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ISBN 0 7126 8072 1


by Trevor Norton

First 1999 published by Century, Random House UK Limited


A navy cloth bound book with gilt lettering to the spine. Very little shelf wear. No inscriptions.
Book condition VERY GOOD PLUS.
Dust wrapper is un-clipped and, again has minimal shelf wear. Wrapper condition is VERY GOOD PLUS

Price £4.50 plus postage.


Jacket flap blurbs

Stars Beneath the Sea by Trevor Norton:
This is the story of some of the brave, brilliant and sometimes barmy men who 'invented' diving. It is the story of explosive tempers and exploding teeth, of how to juggle live hand grenades and steer a giant rubber octopus.

A series of beautifully written portraits reveals the eccentric exploits of these pioneers. They include Guy Gilpatric who held a world altitude record when only sixteen, wrote a film for Humphrey Bogart, invented snorkelling and loved his wife enough to shoot her. Roy Miner wore a bucket over his head and stole a coral reef. William Beebe wearied of fishing with dynamite and wrestling deadly snakes, so he sealed himself in a metal coffin to dangle half a mile beneath the ocean. John Haldane discovered how human breathing was controlled, saved miners from explosions underground and divers from the deadly bends underwater. His son, Jack, experimented on himself and ended every test unconscious, bleeding or paralysed. Cameron Wright tested the bouncing bomb for the dam busters, made a plastic ear for a dog, a false testicle for a bull and invented a mantrap disguised as a lavatory. He ascended from a depth of 200 feet without breathing equipment to see if his lungs would burst, then studied the effects of underwater explosions by standing closer and closer until shattered by the blast.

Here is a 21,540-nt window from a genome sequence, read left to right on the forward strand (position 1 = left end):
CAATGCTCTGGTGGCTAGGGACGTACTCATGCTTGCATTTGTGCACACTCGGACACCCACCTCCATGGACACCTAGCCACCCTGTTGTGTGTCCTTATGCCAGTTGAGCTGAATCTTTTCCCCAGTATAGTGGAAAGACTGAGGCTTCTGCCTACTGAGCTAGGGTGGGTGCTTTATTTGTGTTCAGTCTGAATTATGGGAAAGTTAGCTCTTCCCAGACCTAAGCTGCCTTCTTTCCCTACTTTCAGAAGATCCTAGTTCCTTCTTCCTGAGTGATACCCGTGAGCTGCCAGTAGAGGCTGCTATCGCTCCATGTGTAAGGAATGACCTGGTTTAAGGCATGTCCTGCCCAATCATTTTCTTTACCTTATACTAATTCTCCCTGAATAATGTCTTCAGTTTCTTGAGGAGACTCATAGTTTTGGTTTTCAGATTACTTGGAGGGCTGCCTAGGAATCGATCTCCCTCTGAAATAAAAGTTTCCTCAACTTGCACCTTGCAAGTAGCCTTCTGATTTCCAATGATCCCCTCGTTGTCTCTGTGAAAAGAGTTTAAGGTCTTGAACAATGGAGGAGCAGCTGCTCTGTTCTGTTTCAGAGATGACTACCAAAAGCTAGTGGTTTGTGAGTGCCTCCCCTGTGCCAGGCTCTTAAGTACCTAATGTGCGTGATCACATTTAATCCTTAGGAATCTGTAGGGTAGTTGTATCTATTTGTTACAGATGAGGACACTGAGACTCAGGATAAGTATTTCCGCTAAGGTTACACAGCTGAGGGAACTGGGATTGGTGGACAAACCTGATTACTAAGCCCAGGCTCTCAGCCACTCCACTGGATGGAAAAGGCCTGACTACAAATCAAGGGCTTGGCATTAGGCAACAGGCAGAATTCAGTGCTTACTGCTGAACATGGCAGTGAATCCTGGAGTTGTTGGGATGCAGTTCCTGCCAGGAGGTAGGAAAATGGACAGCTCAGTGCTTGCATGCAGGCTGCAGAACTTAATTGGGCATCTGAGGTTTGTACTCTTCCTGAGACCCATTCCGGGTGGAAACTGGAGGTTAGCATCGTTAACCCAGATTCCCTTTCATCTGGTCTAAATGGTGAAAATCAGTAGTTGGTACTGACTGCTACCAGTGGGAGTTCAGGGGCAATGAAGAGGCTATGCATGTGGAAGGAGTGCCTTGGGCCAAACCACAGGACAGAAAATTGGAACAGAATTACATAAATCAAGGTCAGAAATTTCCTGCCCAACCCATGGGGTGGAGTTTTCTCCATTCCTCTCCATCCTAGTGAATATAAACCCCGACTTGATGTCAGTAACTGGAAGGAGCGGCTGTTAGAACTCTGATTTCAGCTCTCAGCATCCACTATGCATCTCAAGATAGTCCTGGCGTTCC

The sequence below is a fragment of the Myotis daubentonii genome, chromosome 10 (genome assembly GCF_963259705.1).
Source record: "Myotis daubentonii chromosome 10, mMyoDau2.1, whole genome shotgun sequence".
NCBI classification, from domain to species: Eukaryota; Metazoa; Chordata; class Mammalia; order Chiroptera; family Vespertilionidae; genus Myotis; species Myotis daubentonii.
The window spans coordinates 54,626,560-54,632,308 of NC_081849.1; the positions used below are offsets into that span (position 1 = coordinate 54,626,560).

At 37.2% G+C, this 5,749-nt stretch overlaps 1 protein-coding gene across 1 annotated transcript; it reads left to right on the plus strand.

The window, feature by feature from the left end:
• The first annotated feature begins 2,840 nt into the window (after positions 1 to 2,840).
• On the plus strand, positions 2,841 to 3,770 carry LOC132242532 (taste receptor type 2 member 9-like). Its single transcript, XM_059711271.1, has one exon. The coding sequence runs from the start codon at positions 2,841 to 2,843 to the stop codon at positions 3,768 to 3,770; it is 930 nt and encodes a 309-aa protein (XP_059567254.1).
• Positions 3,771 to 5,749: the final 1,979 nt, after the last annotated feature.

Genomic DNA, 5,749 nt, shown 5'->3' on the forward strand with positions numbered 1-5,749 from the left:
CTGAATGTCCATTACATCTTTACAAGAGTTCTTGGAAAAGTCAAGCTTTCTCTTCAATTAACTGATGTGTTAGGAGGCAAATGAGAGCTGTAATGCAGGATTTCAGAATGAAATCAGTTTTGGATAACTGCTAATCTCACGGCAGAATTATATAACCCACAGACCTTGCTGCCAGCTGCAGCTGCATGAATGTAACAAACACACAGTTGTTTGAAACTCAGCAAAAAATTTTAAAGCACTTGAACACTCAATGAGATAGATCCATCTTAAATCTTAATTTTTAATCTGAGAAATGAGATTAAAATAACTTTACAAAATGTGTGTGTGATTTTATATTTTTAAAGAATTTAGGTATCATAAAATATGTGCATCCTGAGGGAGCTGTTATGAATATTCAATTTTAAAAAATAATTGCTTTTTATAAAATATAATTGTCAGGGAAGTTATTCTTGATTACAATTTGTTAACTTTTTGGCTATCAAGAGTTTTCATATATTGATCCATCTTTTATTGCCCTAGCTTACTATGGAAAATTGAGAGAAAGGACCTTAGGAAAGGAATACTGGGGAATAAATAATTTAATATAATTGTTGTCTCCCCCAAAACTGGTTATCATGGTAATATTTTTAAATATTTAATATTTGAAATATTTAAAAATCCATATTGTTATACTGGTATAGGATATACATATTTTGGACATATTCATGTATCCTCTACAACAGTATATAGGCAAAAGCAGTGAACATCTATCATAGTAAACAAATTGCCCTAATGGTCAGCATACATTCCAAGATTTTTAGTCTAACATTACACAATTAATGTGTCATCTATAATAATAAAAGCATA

The book also traces the evolution of divers from spear fishermen to conservationists, from treasure hunters to archaeologists, from photographers to philosophers.

The sea is a secretive and seductive place and Trevor Norton describes the magic and mystery of being beneath the waves.You may never have wanted to dive, but after this book, it would be a hard heart that wouldn't be tempted to try.

Trevor Norton is Professor of Marine Biology at the University of Liverpool and Director of the Port Erin Marine Laboratory on the Isle of Man. He
has authored over 150 scientific publications and books, and is an authority on the history of scientific diving.